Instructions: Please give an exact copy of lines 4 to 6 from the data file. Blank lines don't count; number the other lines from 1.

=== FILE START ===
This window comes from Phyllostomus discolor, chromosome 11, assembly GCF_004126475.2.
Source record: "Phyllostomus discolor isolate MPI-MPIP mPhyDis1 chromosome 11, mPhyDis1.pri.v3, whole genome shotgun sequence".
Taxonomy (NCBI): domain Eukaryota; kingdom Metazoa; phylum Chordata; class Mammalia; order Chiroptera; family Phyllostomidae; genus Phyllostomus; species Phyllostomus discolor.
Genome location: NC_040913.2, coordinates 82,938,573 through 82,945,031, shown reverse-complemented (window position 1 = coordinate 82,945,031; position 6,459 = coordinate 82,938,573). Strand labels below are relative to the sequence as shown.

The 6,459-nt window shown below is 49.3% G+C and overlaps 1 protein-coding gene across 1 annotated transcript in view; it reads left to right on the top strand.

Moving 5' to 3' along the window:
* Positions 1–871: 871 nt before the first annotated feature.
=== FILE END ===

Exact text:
Genome location: NC_040913.2, coordinates 82,938,573 through 82,945,031, shown reverse-complemented (window position 1 = coordinate 82,945,031; position 6,459 = coordinate 82,938,573). Strand labels below are relative to the sequence as shown.

The 6,459-nt window shown below is 49.3% G+C and overlaps 1 protein-coding gene across 1 annotated transcript in view; it reads left to right on the top strand.

Moving 5' to 3' along the window: